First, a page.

This chapter and the two chapters ('Protection for your rights at work' and 'Occupational health and safety') should be read together when considering the law covering the rights, entitlements and obligations of employees in Victoria.

Contributor

Aimee Brennan

Solicitor, Lander & Rogers

National Employment Standards

Last updated

1 July 2021

What are the National Employment standards?

The Fair Work Act 2009 (Cth) (‘FW Act’) created the National Employment Standards (NES), which took effect on 1 January 2010. Detailed information about the NES is in sections 61–125 of the FW Act.

The NES are statutory terms and conditions of employment that apply to all employees in the national system (defined in s 13 FW Act), including management employees.

The NES cannot be displaced by awards, enterprise agreements or common law contracts of employment, unless that is specif­ically provided for in the FW Act.

The 11 National Employment Standards

In summary, the National Employment Standards (NES) are:

National Employment Standard 1

Employees are to work a maximum of 38 hours per week, subject to additional hours if reasonable. These hours may be averaged over a period of time (ss 62–64 FW Act).

National Employment Standard 2

Employees have the right to request flexible working arrangements if they are experiencing circumstances specified by the FW Act (ss 65–66). These circumstances include the employee:

  • having a disability;
  • being a carer within the meaning of the Carer Recognition Act 2010 (Cth);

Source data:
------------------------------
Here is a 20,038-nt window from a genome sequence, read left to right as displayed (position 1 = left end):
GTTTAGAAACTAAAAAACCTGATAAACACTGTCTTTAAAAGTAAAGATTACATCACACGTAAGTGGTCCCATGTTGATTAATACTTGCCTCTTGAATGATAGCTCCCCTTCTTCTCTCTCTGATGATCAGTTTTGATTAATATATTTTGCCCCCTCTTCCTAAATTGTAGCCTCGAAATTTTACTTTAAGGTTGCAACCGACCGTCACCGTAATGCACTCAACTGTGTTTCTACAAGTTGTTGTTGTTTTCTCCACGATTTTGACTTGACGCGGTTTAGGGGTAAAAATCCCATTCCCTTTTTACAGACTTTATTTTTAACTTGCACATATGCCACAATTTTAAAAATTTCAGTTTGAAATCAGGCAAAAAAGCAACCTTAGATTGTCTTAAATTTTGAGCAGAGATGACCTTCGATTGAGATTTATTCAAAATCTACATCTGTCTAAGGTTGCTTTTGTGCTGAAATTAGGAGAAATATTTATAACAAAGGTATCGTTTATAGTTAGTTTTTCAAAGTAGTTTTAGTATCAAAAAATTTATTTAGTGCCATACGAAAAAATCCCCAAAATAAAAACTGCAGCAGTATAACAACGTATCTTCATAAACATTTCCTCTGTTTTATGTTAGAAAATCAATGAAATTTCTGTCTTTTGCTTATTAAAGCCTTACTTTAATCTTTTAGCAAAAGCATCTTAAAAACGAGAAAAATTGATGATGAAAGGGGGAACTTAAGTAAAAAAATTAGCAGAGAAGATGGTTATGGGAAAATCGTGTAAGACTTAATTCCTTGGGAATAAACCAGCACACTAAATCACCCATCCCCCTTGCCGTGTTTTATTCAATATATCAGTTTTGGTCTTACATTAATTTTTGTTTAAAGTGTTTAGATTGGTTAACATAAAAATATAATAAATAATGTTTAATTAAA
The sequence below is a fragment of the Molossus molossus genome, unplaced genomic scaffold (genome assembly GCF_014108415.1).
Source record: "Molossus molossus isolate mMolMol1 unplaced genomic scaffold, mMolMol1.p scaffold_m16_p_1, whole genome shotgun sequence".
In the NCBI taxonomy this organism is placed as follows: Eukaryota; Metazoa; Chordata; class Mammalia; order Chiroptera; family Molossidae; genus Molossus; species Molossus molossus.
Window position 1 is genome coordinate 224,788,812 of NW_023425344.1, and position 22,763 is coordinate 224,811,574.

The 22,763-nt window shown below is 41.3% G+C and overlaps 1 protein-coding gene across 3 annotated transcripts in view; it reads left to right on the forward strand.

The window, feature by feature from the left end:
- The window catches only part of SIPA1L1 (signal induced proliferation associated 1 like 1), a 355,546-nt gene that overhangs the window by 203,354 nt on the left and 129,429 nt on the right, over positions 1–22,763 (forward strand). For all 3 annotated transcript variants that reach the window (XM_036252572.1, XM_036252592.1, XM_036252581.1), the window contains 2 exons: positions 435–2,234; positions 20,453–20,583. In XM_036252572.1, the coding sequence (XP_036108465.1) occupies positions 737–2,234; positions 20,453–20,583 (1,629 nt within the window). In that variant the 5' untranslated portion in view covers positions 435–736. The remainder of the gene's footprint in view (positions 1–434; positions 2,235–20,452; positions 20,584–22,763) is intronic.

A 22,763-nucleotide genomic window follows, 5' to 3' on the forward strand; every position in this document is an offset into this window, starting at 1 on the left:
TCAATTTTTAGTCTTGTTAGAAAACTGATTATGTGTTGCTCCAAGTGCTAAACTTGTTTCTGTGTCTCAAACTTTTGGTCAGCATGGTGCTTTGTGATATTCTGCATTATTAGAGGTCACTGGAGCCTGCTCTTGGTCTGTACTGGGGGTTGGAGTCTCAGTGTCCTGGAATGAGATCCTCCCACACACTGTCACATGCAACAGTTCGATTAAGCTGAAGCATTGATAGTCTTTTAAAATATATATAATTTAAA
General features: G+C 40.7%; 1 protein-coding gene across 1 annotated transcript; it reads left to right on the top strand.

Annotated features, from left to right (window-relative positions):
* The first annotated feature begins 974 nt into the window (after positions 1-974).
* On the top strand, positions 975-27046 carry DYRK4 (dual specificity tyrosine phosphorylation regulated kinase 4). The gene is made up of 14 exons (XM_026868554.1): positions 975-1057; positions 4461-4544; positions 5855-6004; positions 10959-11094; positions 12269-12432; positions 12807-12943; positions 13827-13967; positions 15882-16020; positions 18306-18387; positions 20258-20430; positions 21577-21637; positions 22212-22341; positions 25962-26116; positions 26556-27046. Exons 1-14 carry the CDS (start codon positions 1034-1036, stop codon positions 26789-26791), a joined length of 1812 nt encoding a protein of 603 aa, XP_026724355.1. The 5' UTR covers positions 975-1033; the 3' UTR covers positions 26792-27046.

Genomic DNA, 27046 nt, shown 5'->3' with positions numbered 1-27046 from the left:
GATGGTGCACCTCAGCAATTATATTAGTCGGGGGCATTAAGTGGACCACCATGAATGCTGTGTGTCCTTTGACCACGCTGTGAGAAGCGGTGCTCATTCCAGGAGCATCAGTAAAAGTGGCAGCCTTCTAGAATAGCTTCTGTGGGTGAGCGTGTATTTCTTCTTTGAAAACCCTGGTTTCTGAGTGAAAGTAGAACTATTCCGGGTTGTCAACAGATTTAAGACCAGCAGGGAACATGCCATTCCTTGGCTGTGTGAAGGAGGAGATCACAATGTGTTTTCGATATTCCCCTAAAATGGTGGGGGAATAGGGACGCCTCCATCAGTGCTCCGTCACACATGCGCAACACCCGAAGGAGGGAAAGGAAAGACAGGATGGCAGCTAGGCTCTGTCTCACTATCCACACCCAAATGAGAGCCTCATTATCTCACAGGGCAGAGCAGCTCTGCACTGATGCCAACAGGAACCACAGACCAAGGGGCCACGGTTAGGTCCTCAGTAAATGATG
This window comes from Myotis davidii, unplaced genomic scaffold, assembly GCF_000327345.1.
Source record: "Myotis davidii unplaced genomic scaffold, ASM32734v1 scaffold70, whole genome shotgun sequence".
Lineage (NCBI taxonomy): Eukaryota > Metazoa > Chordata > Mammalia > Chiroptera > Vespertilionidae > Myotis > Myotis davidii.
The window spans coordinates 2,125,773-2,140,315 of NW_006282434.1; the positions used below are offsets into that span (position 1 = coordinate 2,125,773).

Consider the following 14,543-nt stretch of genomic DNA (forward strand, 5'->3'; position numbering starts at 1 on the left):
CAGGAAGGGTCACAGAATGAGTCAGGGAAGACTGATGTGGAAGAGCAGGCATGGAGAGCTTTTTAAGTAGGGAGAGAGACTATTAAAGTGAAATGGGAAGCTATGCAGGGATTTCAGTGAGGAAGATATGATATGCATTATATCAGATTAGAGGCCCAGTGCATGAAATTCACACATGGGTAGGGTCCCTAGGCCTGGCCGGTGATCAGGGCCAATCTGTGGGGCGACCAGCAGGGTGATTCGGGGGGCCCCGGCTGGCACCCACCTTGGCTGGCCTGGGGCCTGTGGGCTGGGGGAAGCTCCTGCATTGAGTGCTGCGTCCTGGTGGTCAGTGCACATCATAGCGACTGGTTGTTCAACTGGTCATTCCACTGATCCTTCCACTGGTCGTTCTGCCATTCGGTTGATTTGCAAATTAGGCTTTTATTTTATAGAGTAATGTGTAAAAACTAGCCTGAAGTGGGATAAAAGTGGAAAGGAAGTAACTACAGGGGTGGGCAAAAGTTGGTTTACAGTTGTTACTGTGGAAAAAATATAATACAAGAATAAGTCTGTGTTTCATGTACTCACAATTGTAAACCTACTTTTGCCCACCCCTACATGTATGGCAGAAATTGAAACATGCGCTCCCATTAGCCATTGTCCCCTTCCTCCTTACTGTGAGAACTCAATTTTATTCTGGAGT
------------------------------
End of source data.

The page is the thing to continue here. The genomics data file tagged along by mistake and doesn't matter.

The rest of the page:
• being aged 55 years or older;
  • experiencing family violence or supporting someone who is experiencing family violence; or
  • having caring responsibilities for a child.

The employer must respond in writing and can only refuse on reasonable business grounds (s 65 FW Act).

National Employment Standard 3

Eligible casual employees are entitled to receive an offer of casual conversion to a full-time or part-time (permanent) position, unless the employer has reasonable grounds not to make an offer. The casual conversion rule does not apply to small business employers (ss 66AA–66M FW Act).

An employee is eligible for an offer of casual conversion if:

  • the employee has been employed by the employer for a period of 12 months; and
  • during at least the last six months of that period, the employee has worked a regular pattern of hours on an ongoing basis that, without significant adjustment, the employee could continue to work as a full-time employee or a part-time employee (as the case may be).

Reasonable grounds for deciding to not make an offer of casual conversion include where:

  • the employee’s position will cease to exist in the 12 months after the time of deciding to not make the offer;
  • the hours of work that the employee is required to perform will be significantly reduced in that period;
  • there will be a significant change in the days or time that the employee’s hours of work are required to be performed that cannot be accommodated within the days or times the employee is available to work during that period; and
  • making the offer would not comply with a recruitment or selection process required by or under a law of the Commonwealth or a state or territory.

National Employment Standard 4